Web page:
Greenpeace Africa has made the Congo Basin a priority – the aim of this forest campaign is to prevent large scale deforestation in the Congo Basin by 2020, while respecting the rights and livelihoods of indigenous communities. The Congo Basin is currently targeted by palm oil and timber industry giants as an attractive resource to exploit for expansion and profit.

The forest ecosystem of the Congo Basin spans 6 central African countries. It stretches through Cameroon, Congo, Gabon, Equatorial Guinea, Central Africa Republic (CAR) and the Democratic Republic of Congo (DRC). With over 500 million hectares, the Congo Basin is the second largest area of contiguous moist tropical forest left in the world and represents approximately one-fifth of the world’s remaining closed-canopy tropical forest.

The Congo Basin forest does not only play a critical role for global biodiversity, these cumulative forests provide unique environments which support more than 10 000 species of flora, over hundreds of fauna, and homes to immediate surrounding forest dwelling communities. This forest is home to three of the world’s four species of great apes and many of the world’s forest elephants, gorillas, okapis and bonobos. It also provides vital regional and global ecological services such as the carbon sink and catchment basin, therefore aiding the regulation of our global climate which is becoming increasingly reliant on fossil fuels. Despite the beauties this forest holds and its growing environmental importance, the Congo Basin forest is being destroyed for industrial agriculture, population expansion and a burgeoning palm oil industry. The equivalent of a soccer field is destroyed every two seconds, devastating many communities, risking the extinction of many species of wildlife and vegetation, and ultimately pushing the climate closer to an irreversible tipping point.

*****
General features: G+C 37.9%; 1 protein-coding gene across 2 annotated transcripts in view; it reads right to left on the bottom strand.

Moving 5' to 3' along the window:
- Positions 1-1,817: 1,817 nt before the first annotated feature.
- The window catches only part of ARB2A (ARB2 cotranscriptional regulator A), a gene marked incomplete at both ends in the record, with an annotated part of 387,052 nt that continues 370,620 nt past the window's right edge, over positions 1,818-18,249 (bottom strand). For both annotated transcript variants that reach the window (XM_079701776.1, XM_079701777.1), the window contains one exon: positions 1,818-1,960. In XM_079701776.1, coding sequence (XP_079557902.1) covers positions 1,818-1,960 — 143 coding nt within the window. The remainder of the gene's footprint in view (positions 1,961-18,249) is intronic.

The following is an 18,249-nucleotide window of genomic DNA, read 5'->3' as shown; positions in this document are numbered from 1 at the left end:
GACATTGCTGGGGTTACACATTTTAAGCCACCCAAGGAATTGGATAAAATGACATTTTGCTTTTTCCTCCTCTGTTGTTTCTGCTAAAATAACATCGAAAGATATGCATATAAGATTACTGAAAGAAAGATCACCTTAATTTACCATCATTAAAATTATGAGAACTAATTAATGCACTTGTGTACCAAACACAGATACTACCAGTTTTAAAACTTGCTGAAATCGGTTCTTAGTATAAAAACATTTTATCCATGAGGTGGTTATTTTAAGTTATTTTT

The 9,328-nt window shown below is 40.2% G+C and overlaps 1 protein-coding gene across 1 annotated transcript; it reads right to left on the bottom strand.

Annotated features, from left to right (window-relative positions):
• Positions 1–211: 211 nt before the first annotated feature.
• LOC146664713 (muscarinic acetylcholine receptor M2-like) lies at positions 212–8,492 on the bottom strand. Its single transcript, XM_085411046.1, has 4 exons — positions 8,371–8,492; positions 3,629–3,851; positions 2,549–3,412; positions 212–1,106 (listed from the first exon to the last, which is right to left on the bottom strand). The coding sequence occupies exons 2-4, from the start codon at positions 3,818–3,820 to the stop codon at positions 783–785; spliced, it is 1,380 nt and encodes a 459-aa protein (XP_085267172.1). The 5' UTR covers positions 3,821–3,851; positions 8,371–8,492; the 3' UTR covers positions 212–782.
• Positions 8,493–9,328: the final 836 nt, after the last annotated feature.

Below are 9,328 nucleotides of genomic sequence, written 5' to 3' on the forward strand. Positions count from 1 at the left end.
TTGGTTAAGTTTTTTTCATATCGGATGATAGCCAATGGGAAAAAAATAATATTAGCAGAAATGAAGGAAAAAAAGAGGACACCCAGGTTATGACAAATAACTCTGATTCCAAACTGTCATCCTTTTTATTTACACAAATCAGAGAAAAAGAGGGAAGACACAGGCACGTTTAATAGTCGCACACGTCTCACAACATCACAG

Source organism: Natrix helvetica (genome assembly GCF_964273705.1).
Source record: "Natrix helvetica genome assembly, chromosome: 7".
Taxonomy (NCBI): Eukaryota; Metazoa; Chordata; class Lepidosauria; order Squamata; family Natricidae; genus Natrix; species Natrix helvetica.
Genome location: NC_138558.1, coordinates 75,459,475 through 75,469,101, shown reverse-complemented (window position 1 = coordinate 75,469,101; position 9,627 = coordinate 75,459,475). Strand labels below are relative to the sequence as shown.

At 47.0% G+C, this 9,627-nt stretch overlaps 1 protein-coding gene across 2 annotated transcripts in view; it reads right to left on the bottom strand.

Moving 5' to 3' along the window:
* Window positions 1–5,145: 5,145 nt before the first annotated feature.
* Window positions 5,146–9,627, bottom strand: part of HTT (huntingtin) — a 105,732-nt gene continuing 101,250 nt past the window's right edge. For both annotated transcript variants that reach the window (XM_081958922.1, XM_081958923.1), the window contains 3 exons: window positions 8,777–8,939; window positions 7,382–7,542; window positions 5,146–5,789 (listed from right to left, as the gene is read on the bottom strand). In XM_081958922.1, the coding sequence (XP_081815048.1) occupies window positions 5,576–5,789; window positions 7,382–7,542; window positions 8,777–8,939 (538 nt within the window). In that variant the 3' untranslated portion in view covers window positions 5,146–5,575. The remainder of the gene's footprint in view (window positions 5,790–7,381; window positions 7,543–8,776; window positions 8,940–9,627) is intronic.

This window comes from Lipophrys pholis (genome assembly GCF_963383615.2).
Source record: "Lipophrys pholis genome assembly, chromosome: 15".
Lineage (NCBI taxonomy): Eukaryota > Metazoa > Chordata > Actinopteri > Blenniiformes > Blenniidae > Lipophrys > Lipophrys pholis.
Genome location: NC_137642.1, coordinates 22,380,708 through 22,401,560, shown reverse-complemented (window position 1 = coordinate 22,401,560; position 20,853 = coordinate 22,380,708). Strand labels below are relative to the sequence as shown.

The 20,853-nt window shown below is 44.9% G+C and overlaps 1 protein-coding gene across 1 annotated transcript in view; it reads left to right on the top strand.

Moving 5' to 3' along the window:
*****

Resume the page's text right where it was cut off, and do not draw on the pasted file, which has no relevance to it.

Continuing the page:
Greenpeace Africa exposes scandals on industry players and investors funding destructive projects in the Congo Basin. It disrupts the current environment of public and private investment. This disruption in the status quo drives out bad investors and their projects, while encouraging other investors to adopt an environmentally conscious approach.

Images of the Greenpeace Africa and My Esperanza “Give the Congo Basin Forest a Chance Ship Tour”, October / November 2017 during which an expedition of U.K. and Congolese tropical forest Scientists discovered the world’s most extensive Peatland (expansive carbon sinks) complex in the Democratic Republic of Congo.

Dance for the Congo Basin Rain Forest.

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